Matt Morris

Terminal Hotel

       A scarlet bow adorning her tulle gown
so ludicrously large that she appeared
gift-wrapped, she strolled,

              her portmanteau in tow, down
sidewalks littered with shops displaying weird
graffiti, past a groaning drunk, a cur
that barked, a bottle blonde in torn fishnets
on the stoop,
               & through the revolving door
that turned into the lobby’s faded velvet,
lost as a fawn. The goateed hotel clerk
greeted her. Smiling kindly, he made chit-
chat & tea, even offered half his tur-
key on rye before schlepping her worn suit-
case to her room,

              where, drawing the blinds, he
soon bore the satyr’s physiognomy.


The Moon Is a Hole

that lets the netherworld in,
so I’m not surprised
when I answer the door to
find my great Uncle
Zeke (1899-
standing on the stoop, mashing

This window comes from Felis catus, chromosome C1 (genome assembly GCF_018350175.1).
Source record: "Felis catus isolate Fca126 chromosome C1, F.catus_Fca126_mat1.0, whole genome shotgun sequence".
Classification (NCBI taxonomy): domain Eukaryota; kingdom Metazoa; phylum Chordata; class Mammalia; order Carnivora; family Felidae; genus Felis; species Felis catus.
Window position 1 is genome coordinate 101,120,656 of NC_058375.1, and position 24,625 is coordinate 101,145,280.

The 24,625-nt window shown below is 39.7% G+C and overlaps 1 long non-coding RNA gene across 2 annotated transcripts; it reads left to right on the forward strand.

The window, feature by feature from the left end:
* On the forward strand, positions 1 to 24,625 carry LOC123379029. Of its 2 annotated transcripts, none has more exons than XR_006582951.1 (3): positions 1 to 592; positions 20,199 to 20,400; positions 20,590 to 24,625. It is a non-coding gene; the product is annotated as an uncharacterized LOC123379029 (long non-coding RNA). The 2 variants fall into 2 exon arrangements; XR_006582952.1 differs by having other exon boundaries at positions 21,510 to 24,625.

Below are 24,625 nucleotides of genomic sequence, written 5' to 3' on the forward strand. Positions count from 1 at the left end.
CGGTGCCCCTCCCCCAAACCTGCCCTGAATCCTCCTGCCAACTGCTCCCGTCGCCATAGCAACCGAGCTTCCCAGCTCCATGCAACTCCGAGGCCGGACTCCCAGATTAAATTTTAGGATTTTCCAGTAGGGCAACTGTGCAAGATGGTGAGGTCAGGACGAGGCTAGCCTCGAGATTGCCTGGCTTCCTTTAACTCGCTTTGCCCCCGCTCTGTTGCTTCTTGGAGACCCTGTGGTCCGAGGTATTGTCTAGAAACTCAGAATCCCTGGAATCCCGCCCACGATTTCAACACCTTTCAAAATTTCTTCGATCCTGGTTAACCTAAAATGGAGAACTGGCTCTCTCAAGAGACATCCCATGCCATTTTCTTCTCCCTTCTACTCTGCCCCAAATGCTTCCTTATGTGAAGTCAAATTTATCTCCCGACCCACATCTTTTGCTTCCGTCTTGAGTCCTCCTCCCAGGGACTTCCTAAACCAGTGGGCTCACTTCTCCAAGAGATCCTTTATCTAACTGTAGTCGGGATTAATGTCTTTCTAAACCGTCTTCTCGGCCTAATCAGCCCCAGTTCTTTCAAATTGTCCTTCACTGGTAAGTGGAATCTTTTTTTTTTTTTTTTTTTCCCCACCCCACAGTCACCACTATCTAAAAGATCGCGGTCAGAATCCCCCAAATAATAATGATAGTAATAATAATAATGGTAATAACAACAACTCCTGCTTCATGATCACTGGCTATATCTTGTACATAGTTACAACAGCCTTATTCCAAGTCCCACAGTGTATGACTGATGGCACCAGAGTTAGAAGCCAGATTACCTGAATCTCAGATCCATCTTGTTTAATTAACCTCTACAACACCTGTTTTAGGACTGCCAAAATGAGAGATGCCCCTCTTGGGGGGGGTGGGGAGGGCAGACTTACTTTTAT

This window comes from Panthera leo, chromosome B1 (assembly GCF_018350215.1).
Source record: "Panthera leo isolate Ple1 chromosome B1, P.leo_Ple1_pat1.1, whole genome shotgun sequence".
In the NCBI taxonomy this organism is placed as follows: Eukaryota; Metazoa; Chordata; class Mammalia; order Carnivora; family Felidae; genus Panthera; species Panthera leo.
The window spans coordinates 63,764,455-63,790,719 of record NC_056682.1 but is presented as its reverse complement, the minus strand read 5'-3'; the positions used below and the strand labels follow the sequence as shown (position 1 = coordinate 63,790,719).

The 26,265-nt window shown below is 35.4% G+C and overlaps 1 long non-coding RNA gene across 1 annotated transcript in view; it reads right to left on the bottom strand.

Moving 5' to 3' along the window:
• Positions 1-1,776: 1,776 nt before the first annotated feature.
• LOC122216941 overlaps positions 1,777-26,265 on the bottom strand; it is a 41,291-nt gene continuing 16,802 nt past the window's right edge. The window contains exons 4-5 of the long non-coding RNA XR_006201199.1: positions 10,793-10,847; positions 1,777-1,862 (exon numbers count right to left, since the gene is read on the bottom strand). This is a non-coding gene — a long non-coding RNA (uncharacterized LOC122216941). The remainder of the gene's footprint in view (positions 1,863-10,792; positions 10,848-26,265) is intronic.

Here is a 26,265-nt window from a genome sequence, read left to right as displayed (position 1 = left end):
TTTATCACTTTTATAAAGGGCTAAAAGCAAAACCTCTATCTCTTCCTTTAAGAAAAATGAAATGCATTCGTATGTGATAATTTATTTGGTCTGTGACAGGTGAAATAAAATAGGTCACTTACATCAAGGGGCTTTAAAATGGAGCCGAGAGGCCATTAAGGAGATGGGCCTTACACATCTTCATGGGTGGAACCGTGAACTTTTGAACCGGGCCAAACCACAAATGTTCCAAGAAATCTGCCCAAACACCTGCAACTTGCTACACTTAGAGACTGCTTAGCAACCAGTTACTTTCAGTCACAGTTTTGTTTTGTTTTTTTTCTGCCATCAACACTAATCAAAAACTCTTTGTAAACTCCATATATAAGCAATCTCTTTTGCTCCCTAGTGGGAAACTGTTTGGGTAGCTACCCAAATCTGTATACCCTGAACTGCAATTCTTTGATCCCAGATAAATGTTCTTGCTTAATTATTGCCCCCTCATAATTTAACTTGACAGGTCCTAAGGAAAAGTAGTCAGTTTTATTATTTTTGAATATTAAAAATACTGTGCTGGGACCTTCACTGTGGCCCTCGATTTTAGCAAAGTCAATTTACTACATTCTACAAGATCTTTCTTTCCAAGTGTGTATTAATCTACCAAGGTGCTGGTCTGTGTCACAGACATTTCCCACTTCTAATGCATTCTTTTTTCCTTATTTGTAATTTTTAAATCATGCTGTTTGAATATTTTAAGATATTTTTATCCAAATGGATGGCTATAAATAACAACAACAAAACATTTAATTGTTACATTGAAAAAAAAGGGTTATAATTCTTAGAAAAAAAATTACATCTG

the bell, his three-piece
pinstripe burial
suit wrinkled & reeking of
brimstone. Before I
can say whatthehellyousmell
, he
wobbles into the living
room & makes himself
comfortable on the couch.
Brushing decay off
as if so much dandruff, he
explains that he’s come
to warn me about
the afterlife, though mostly
he’s just butchering
Dante worse than, I don’t know,
Mandelbaum (Carne-Ross,
The New York Review
of Books
, December 20,
1984). Hell’s full
of celebrities
he says, citing Canto I
or another, but
they’re all goddam hateful two-
faced money-grubbing
fornicating heathen pig
hooligans or worse,
so don’t expect them to sign
your autograph book
Then, with a wink, he holds up
an ordinary
banana that he pulls out
of his coat pocket
& without peeling it first
proceeds to slice it using
only needle &
thread into, voila, the nine
rings of hell. He waves
his hand in a grand gesture
& waits, I suppose,
for some sort of magical
conversion, but—
, Uncle Zeke sighs,
hiding his disappointment
as he rises from the ash-
covered couch to dust
his trousers before he goes,
you got to admit,
that’s a nifty little trick

Author Portrait

Matt Morris has appeared in various magazines and anthologies, such as DMQ, 88, Hunger Mountain, New York Quarterly, and Runes. He has received multiple nominations for the Pushcart Prize, as well as Best of the Net. Nearing Narcoma, his first book, won the Main Street Rag Poetry Award. Knut House Press published his latest collection, Walking in Chicago with a Suitcase in My Hand.